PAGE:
Ramona and her Father by Beverly Cleary

Ramona Quimby featured in the books of Beverley Cleary for nearly fifty years. We first met her as a young pest, watched her become brave, then, by 1977, saw her mature into an empathetic, if dramatically stubborn seven year old. This seventh story focuses on Ramona’s relationship with her father as he loses his job and is left in charge of Ramona and her sister while her mum becomes the breadwinner.

‘What about Christmas?’ she asked her mother.

Right now Christmas is the least of our worries.’ Mrs Quimby looked sadder than Ramona had ever seen her.’

Interior illustrations by Alan Tiegreen

Mr Quimby becomes depressed and she decides to help out – firstly crossing out everything on her Christmas list, including a ginny pig, then attempting to become a million dollar star of TV adverts. Finally she offers to help him give up smoking. 

By the time Christmas comes around she finds herself falling back into selfish bad habits, volunteering for the nativity without thinking of her overstretched parents.

‘Ramona now wished she had waited until after Christmas to persuade her father to give up smoking. Then maybe he would be nice to his little girl when she needed a sheep costume.’

Beverley Cleary wrote with the intention of producing books that reflected the real lives of American children, which she believed were overshadowed by British children’s literature. The books she produced achieved that and more, remaining popular in this, the author’s 104th year.

Like Dorothy Edwards’s My Naughty Little Sister, Ramona is neither ‘good’ nor ‘bad’, just a real girl trying to find her place in a world where she always feels she is playing catch up to her big sister Beatrice (or Beezus).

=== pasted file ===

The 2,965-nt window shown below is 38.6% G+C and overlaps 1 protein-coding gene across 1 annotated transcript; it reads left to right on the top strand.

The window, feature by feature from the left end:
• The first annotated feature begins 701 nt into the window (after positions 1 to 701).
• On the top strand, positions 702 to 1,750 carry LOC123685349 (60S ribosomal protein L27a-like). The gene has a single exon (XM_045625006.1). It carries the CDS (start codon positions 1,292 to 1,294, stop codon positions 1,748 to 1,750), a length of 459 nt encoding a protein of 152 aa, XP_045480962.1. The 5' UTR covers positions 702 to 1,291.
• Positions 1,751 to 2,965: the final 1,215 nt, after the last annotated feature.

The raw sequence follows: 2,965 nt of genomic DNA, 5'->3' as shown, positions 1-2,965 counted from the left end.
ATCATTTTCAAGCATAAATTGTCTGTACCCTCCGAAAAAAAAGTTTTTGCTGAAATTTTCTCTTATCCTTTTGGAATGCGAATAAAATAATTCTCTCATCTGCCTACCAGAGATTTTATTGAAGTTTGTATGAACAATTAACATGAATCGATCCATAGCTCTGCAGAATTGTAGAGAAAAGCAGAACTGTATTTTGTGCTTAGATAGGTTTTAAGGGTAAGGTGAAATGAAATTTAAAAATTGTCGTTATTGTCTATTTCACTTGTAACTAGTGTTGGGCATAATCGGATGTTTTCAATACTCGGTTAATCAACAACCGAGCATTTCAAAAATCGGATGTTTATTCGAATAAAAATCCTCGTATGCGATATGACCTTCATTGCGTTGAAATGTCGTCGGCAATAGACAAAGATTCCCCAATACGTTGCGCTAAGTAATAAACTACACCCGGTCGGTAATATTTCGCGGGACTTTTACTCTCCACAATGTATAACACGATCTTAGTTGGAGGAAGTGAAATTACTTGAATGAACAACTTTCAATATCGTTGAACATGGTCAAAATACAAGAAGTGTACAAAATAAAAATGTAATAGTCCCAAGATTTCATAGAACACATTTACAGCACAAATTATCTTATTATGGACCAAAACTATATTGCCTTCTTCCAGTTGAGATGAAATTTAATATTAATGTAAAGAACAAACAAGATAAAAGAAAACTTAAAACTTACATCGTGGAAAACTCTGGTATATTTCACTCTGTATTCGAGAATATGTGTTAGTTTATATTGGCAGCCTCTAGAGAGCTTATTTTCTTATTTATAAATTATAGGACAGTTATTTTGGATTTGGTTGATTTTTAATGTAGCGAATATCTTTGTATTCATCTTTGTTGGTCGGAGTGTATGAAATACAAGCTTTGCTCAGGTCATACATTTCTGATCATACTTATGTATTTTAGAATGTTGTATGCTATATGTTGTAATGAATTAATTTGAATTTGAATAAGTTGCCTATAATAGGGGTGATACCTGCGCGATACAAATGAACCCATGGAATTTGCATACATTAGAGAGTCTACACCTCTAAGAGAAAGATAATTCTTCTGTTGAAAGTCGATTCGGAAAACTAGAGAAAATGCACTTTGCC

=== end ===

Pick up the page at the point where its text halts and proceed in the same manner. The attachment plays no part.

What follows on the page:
‘Beatrice Quimby,’ said Mrs Russo, ‘would you like to be Mary?’

This question made Ramona unhook her heels and sit up. Her sister, grouchy old Beezus – Mary?

Ramona couldn’t get over it. her sister playing the part of Mary, mother of the baby Jesus, and getting to sit up there on the chancel with that manger they got out every year.’

Ramona is so keen that she invents the role of sheep – to the consternation of her parents who are either too absent or unable to help her produce the woolly costume she so desires. She returns to church in high dudgeon, dressed in flappy ears and a lumpy Terry cloth tail sewn to a pair of pyjamas. ‘A sheep should not be printed with pink bunnies,’ she wails.

But the arrival of a trio of older girls presents Ramona with an opportunity to shine after all.

‘Are you Jesus’s aunts?’ she asked.

The girls found the question funny. ‘No,’ answered one. ‘We’re the Three Wise Persons. 

Ramona was puzzled. ‘I thought they were supposed to be wise men,’ she said.

‘The boys backed out at the last minute,’ explained the girl with the blackest eyebrows. ‘Mrs Russo said women can be wise too, so tonight we are the Three Wise Persons.’

So Ramona is taken to the kitchen where mascara is hurriedly applied to her nose, and she takes to the stage feeling so confident, ‘she could almost pretend she was woolly.’ Ramona steals the show of course and gets the one thing left on her Christmas list – One happy family.

Ramona could not contain her feelings. ‘B-a-a,’ she bleated joyfully.

She felt the nudge of a shepherd’s crook on the seat of her pyjamas and heard her shepherd whisper through clenched teeth, ‘You be quiet!’ Ramona did not bleat again. She wiggled her seat to make her tail wag.

Buy The Art of Ramona Quimby from my Bookshop.org affiliate page and support local independent bookshops (as well as this blog).

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